As I understand it, it's something that's been in the works for long before it attracted attention surrounding the framban actions, which understandably colored how the [enwiki, anyway] community perceived its purpose (i.e. as a way to issue blocks/bans the community is equipped to, but has elected not to execute). I got the clear impression at that session (and asked clarifying questions) that the UCoC is not something that will be imposed upon or enforced on enwiki, and that it is potentially very useful for dozens or hundreds of other communities that do not have the procedural infrastructure enwiki (and other well-established projects) have.
If any part of this is incorrect, I apologize and urge WG members to correct me (and if it's correct, it would probably be useful to have it confirmed explicitly, given the amount of both confusion and concern there has been). — Rhododendrites talk \\ 18:05, 21 September 2019 (UTC)
- My reading of the recommendations in the text "embedded in the TOS" don't indicate optionality. If it is optional for each community (and I'd need that explicity guaranteed, as you note) then I'd be all in favour of a reasonable set - sort of like the US "model" laws that some states adopt. Nosebagbear (talk) 19:07, 21 September 2019 (UTC)
- Agreed. It would be best if this was on-by-default by could be replaced, similar to the rules around paid editing. Unfortunately, that is not what the proposal says. The section "signing up to and upholding this code of conduct is mandatory for all contributors to Wikimedia projects." I say this as someone who supports codes of conduct in specific spaces and thinks that some projects could do a better job with conduct issues. Putting on my OTRS agent hat for a moment, "All user rights groups handling non-public information, currently such as administrators, OTRS agents and other functionaries (see Recommendation “Privacy and security for everyone”), will be have to complete a mandatory session about the code in tailored training modules provided under the “Building an inclusive global community” recommendation." sounds unnecessarily burdensome. --AntiCompositeNumber (talk) 03:20, 22 September 2019 (UTC)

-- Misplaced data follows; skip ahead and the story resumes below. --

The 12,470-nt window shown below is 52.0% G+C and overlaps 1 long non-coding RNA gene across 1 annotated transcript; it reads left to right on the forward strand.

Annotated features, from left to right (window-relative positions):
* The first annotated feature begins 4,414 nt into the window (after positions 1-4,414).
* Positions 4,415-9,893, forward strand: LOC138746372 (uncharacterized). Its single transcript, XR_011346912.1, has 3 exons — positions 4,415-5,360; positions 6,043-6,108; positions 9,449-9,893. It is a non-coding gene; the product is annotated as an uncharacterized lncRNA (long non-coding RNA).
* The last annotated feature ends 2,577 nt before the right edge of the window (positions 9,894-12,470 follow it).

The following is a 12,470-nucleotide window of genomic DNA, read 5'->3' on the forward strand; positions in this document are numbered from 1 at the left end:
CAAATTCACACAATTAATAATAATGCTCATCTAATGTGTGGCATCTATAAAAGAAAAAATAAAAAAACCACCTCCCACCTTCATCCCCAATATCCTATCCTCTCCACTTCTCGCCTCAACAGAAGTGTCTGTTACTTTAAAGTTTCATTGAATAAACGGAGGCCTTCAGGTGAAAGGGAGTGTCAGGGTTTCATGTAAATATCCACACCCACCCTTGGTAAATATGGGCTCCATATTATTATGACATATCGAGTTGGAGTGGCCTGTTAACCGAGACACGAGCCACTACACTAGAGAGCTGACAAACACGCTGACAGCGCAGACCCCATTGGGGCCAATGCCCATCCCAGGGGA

If this is developed in the ivory towers of WMF, there is a high risk of it being defective. North8000 (talk) 21:58, 21 September 2019 (UTC)
- If the Wikimania discussion was based on a CoC being optional, and almost all of the on-wiki feedback about a mandatory CoC was negative, then who is continuing to push the concept that (para 2) "signing up to and upholding this code of conduct is mandatory for all contributors to Wikimedia projects"? EddieHugh (talk) 13:29, 22 September 2019 (UTC)
- North8000, this recommendation was prepared by the Community Health working group which, in vast majority, doesn't consist of WMF staff members. And even those who do have "WMF" as their affiliation, participate in their volunteer capacity with no relation to their responsibilities within WMF. It's more of a matter of personal expertise. SGrabarczuk (WMF) (talk) 08:49, 26 September 2019 (UTC)
Communication with WG and Timing/hotel stay
Based on this page, which states that the "recommendations" were to be connected at a "harmonization sprint" held during 20–22 September at a Mediterranean resort.
- Apparently the Community Health members who attended/are attending were: @Philip Kopetzky, SRientjes, and Mervat:. I plan to email them and would encourage others to do so (for the love of god do so politely, no-one is convinced by screaming). Nosebagbear (talk) 14:18, 22 September 2019 (UTC)
Professional is not the same as competent, far less expert.
"Professional" basically says to me that WMF will spend a lot of money on this, but with no guarantee that the "professionals" will have any empathy with the communities of the projects, or any understanding of the problems they face. We may be lucky and get people who can and will do a good job, but I am not holding my breath. For a start, what are the chances they will be mostly or exclusively Americans? · · · Peter (Southwood) (talk): 18:44, 23 September 2019 (UTC)
Binding on the WMF
What we need is a CoC binding on the WMF. Once that is done, it might be reasonable to define a CoC binding on the Projects and Communities. — Arthur Rubin T C (en: U, T) 10:51, 21 October 2019 (UTC)
- @Arthur Rubin: Somewhat relevant: Talk:Strategy/Wikimedia_movement/2018-20/Working_Groups/Diversity/Recommendations/9#Terms_of_Use_for_the_WMF. --Yair rand (talk) 10:20, 23 October 2019 (UTC)